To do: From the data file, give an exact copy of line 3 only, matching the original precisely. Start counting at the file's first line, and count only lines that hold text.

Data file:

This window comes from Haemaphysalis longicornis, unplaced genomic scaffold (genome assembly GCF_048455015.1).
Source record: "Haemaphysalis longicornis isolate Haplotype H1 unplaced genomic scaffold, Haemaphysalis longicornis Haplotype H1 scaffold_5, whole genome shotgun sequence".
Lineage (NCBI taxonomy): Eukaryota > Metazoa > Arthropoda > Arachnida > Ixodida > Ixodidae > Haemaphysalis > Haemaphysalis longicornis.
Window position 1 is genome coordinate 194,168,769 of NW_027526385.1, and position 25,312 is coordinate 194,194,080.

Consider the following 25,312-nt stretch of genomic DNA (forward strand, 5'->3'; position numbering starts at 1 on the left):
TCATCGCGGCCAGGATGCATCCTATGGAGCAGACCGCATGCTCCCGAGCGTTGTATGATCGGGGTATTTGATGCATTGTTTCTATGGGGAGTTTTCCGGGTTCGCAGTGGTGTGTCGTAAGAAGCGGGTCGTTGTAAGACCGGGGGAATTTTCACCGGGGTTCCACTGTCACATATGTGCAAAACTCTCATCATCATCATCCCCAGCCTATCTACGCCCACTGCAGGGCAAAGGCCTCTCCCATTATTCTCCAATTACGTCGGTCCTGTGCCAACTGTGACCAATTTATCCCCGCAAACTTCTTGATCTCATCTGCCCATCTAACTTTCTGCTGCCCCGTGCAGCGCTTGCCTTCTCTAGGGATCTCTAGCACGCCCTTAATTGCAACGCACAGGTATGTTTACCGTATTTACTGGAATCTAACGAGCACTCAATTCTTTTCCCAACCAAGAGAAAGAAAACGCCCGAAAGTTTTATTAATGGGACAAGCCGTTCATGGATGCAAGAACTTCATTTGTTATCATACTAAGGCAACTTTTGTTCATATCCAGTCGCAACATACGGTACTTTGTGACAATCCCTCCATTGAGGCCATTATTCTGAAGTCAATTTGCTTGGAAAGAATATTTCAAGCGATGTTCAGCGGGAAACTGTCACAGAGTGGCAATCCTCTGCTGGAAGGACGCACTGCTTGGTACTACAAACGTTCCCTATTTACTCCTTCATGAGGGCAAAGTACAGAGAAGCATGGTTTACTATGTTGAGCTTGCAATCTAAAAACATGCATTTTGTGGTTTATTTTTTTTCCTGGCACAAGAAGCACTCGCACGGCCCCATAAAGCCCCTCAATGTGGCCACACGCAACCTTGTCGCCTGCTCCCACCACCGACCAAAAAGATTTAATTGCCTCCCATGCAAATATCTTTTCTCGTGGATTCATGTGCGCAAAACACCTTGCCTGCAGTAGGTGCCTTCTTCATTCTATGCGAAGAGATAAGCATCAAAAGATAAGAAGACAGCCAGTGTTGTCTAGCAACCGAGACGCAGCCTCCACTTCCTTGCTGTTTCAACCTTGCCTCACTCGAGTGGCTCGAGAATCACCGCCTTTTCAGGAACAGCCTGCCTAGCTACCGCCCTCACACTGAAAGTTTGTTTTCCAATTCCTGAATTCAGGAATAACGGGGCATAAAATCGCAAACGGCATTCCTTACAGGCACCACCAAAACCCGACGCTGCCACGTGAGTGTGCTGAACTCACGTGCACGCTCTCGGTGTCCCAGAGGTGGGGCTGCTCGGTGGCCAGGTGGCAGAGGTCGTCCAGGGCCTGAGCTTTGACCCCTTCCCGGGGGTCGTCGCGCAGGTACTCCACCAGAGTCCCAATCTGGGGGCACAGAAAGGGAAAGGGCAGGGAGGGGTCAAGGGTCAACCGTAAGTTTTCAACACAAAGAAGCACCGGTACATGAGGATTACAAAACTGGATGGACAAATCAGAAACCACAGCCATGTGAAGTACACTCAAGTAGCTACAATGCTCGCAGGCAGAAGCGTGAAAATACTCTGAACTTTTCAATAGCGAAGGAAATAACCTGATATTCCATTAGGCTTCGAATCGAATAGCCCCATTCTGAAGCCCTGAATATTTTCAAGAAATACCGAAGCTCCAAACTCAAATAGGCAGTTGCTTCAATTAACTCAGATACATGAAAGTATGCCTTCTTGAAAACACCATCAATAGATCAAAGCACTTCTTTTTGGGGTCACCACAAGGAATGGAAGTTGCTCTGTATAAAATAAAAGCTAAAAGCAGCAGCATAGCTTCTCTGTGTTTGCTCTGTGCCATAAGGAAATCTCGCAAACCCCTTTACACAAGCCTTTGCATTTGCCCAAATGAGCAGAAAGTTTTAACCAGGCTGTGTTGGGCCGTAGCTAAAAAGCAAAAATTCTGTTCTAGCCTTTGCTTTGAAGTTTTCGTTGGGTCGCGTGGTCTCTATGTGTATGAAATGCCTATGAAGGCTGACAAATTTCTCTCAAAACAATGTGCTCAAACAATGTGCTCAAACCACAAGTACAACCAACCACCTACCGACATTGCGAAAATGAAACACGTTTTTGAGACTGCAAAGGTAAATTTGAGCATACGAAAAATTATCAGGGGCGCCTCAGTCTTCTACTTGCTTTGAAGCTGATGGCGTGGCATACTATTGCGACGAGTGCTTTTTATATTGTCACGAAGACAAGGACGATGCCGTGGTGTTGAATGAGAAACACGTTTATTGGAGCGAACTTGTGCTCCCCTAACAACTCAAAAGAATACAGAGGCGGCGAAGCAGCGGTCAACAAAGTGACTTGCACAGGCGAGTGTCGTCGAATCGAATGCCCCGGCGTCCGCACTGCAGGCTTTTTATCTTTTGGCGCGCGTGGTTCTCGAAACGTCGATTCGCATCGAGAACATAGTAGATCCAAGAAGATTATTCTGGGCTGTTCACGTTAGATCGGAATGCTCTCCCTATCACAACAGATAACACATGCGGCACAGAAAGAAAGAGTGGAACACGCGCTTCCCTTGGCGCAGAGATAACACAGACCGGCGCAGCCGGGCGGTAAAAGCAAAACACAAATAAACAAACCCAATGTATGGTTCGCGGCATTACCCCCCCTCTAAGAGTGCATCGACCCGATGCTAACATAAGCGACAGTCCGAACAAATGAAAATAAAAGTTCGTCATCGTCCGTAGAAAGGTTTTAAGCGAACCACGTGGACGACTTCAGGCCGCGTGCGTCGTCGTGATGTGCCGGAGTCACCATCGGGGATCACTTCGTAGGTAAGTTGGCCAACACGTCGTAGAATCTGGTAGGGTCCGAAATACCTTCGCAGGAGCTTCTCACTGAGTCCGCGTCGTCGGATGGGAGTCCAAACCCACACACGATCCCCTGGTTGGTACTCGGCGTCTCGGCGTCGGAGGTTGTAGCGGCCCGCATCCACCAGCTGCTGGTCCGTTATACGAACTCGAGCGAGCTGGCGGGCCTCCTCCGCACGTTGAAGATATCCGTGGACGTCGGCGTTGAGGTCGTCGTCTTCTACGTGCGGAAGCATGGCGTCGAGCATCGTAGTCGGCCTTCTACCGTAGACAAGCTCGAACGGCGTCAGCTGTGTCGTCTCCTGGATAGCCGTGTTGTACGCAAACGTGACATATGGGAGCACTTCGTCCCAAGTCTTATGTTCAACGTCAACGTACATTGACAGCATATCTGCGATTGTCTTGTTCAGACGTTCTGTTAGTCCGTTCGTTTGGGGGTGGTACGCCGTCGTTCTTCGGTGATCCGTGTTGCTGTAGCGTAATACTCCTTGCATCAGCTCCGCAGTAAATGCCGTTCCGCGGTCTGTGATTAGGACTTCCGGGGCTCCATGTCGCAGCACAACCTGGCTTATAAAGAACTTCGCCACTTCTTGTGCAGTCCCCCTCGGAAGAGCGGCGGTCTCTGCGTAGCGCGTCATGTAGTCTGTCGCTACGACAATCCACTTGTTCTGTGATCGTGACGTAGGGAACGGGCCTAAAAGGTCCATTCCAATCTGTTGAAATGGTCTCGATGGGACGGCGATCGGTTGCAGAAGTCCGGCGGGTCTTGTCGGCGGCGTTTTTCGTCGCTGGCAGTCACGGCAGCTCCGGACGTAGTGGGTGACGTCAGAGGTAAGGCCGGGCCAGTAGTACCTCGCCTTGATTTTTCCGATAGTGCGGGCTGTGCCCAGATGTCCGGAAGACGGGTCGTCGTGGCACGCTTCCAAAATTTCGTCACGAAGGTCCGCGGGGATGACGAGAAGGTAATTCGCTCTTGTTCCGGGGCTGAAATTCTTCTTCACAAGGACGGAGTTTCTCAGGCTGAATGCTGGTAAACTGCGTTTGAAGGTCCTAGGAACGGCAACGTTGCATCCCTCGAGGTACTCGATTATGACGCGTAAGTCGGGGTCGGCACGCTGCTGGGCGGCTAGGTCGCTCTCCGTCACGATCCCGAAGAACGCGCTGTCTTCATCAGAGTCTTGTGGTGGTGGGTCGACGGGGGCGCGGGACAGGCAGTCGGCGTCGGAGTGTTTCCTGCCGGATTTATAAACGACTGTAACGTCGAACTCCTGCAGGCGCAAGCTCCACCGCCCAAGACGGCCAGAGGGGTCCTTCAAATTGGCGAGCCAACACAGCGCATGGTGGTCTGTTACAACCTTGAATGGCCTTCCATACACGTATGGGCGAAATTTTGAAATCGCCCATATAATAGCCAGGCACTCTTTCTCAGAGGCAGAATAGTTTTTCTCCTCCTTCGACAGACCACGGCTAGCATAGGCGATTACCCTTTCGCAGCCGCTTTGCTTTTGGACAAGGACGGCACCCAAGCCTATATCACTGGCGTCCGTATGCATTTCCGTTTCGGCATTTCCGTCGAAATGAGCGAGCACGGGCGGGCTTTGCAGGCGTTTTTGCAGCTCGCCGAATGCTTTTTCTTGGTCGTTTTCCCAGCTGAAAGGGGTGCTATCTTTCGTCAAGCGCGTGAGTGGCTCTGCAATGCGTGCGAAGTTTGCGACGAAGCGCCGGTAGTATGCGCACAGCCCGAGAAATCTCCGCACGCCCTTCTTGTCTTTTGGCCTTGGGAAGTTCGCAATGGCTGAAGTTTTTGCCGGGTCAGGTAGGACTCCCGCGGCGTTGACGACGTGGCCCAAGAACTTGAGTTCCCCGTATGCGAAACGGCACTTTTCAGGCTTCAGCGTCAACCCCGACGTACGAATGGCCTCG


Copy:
Lineage (NCBI taxonomy): Eukaryota > Metazoa > Arthropoda > Arachnida > Ixodida > Ixodidae > Haemaphysalis > Haemaphysalis longicornis.